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Earth’s solid inner core is ‘surprisingly soft’ thanks to hyperactive atoms jostling around


An artist’s interpretation of what the Earth’s crust, mantle, outer core and inner core might look like when separated. (Image credit: Shutterstock)

Scientists recently discovered that Earth‘s inner core, which was long thought to be an unmoving ball of solid metal, might be a lot less rigid than we expected. Now, a new study suggests this surprising softness may be caused by hyperactive atoms that move around within their molecular structure much more than we realized.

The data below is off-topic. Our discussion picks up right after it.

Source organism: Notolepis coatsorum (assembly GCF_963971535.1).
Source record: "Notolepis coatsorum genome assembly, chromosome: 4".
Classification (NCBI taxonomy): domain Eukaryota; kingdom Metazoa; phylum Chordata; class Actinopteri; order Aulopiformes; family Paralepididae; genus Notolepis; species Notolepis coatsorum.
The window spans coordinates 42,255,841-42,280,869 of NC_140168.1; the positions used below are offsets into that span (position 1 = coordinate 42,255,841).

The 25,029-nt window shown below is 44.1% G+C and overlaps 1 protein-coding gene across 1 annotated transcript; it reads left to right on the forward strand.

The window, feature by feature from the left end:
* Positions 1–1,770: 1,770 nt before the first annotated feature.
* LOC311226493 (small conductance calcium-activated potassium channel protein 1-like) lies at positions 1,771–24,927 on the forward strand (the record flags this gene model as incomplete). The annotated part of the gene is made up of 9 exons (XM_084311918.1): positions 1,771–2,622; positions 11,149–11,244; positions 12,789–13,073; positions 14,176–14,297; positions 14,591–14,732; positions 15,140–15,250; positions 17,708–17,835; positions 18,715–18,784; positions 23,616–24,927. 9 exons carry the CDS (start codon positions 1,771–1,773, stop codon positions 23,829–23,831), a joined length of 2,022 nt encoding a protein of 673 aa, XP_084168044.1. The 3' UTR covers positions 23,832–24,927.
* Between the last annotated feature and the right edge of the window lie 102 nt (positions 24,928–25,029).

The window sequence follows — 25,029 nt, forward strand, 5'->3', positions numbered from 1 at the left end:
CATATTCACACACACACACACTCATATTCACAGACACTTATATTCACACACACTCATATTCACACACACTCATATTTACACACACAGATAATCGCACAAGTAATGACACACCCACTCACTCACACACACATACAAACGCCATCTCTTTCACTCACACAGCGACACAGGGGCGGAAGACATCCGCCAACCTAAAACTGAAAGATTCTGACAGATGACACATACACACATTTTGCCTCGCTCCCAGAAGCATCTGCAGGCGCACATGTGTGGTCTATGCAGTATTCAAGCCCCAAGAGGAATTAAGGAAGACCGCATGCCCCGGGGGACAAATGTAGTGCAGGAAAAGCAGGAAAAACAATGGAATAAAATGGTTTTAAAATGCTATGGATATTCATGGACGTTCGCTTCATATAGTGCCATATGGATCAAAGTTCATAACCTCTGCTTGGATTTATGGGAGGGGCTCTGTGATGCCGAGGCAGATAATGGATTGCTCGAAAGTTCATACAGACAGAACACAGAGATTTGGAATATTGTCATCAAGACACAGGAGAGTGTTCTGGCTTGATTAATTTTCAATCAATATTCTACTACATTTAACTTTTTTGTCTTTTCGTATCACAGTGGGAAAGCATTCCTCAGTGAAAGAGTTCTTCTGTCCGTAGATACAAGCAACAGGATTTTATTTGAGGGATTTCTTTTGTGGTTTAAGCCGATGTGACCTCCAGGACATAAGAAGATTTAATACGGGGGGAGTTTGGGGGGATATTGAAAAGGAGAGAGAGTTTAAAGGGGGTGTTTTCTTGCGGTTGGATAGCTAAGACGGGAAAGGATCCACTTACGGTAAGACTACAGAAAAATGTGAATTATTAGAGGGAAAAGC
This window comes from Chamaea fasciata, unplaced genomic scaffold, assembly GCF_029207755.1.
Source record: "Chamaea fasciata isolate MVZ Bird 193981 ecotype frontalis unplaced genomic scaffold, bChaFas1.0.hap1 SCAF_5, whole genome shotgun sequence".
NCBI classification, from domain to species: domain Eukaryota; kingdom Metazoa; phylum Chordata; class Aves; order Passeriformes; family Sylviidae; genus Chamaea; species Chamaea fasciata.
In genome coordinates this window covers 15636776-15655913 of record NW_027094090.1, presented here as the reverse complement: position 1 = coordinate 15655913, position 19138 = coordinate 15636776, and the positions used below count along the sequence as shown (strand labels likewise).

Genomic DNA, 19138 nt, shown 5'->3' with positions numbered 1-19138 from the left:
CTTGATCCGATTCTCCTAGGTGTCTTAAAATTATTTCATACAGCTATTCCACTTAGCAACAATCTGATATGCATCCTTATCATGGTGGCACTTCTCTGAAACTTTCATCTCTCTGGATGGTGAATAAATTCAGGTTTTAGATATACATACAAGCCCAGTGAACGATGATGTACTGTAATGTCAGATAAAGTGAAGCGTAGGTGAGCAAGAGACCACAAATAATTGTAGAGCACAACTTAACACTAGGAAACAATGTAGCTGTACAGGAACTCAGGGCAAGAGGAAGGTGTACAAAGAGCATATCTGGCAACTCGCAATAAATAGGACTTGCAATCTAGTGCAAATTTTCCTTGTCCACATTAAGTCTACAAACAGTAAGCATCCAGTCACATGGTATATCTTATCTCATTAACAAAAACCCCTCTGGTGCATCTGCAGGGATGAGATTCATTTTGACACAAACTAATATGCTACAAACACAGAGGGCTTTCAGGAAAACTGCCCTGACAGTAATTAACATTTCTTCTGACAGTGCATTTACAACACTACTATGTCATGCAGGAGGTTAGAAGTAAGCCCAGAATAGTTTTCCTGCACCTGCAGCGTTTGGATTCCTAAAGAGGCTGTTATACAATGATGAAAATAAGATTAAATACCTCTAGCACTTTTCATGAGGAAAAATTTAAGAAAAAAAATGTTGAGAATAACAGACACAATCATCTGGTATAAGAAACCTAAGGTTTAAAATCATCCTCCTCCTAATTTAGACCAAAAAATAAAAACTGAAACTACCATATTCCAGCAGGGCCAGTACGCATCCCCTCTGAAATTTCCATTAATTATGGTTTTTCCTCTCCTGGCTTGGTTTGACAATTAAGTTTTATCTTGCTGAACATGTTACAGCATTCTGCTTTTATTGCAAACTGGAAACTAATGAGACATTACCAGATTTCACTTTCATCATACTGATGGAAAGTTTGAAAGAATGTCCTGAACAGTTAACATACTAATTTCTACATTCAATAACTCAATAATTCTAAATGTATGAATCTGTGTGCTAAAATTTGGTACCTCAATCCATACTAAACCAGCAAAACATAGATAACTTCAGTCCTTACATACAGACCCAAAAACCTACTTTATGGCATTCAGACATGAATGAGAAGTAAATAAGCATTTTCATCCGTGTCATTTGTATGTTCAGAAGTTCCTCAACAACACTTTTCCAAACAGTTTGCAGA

The inner core is a massive spherical lump of metal, predominantly iron, that spans roughly 760 miles (1,220 kilometers) and dates back to at least 1 billion years ago. The inner core is enveloped by the outer core — a sea of swirling liquid metals — that is in turn surrounded by a massive layer of molten rock, known as the mantle, which sits just below the solid crust we live on.   

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